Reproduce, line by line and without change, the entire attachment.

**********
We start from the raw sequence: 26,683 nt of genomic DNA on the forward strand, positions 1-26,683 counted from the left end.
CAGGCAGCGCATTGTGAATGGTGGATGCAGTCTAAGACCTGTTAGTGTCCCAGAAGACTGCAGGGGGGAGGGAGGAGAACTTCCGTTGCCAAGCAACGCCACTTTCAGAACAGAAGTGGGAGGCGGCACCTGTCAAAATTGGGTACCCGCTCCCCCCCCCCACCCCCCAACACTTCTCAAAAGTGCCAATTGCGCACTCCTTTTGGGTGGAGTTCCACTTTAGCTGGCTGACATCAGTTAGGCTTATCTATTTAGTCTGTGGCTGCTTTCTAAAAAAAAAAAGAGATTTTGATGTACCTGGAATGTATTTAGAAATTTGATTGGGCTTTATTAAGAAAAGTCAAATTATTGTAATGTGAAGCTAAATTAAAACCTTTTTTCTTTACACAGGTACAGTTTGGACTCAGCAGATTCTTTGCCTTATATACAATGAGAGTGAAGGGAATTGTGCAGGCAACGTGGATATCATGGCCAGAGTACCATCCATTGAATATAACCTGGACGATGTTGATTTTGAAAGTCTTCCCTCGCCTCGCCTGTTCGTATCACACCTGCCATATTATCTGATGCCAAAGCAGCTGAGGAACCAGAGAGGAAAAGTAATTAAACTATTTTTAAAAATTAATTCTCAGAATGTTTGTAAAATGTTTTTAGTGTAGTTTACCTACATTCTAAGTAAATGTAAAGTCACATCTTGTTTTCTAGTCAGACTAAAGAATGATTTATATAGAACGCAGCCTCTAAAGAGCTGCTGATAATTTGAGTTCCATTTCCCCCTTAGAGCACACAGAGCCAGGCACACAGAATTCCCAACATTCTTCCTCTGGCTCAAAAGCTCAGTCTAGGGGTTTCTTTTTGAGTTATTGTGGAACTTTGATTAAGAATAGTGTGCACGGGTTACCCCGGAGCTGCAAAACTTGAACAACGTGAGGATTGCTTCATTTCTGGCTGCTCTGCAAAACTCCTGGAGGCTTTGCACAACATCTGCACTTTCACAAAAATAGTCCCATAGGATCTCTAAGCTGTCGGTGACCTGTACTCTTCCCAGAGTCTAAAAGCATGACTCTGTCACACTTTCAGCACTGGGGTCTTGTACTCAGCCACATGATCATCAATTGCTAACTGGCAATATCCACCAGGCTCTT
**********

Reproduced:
We start from the raw sequence: 26,683 nt of genomic DNA on the forward strand, positions 1-26,683 counted from the left end.
CAGGCAGCGCATTGTGAATGGTGGATGCAGTCTAAGACCTGTTAGTGTCCCAGAAGACTGCAGGGGGGAGGGAGGAGAACTTCCGTTGCCAAGCAACGCCACTTTCAGAACAGAAGTGGGAGGCGGCACCTGTCAAAATTGGGTACCCGCTCCCCCCCCCCACCCCCCAACACTTCTCAAAAGTGCCAATTGCGCACTCCTTTTGGGTGGAGTTCCACTTTAGCTGGCTGACATCAGTTAGGCTTATCTATTTAGTCTGTGGCTGCTTTCTAAAAAAAAAAAGAGATTTTGATGTACCTGGAATGTATTTAGAAATTTGATTGGGCTTTATTAAGAAAAGTCAAATTATTGTAATGTGAAGCTAAATTAAAACCTTTTTTCTTTACACAGGTACAGTTTGGACTCAGCAGATTCTTTGCCTTATATACAATGAGAGTGAAGGGAATTGTGCAGGCAACGTGGATATCATGGCCAGAGTACCATCCATTGAATATAACCTGGACGATGTTGATTTTGAAAGTCTTCCCTCGCCTCGCCTGTTCGTATCACACCTGCCATATTATCTGATGCCAAAGCAGCTGAGGAACCAGAGAGGAAAAGTAATTAAACTATTTTTAAAAATTAATTCTCAGAATGTTTGTAAAATGTTTTTAGTGTAGTTTACCTACATTCTAAGTAAATGTAAAGTCACATCTTGTTTTCTAGTCAGACTAAAGAATGATTTATATAGAACGCAGCCTCTAAAGAGCTGCTGATAATTTGAGTTCCATTTCCCCCTTAGAGCACACAGAGCCAGGCACACAGAATTCCCAACATTCTTCCTCTGGCTCAAAAGCTCAGTCTAGGGGTTTCTTTTTGAGTTATTGTGGAACTTTGATTAAGAATAGTGTGCACGGGTTACCCCGGAGCTGCAAAACTTGAACAACGTGAGGATTGCTTCATTTCTGGCTGCTCTGCAAAACTCCTGGAGGCTTTGCACAACATCTGCACTTTCACAAAAATAGTCCCATAGGATCTCTAAGCTGTCGGTGACCTGTACTCTTCCCAGAGTCTAAAAGCATGACTCTGTCACACTTTCAGCACTGGGGTCTTGTACTCAGCCACATGATCATCAATTGCTAACTGGCAATATCCACCAGGCTCTT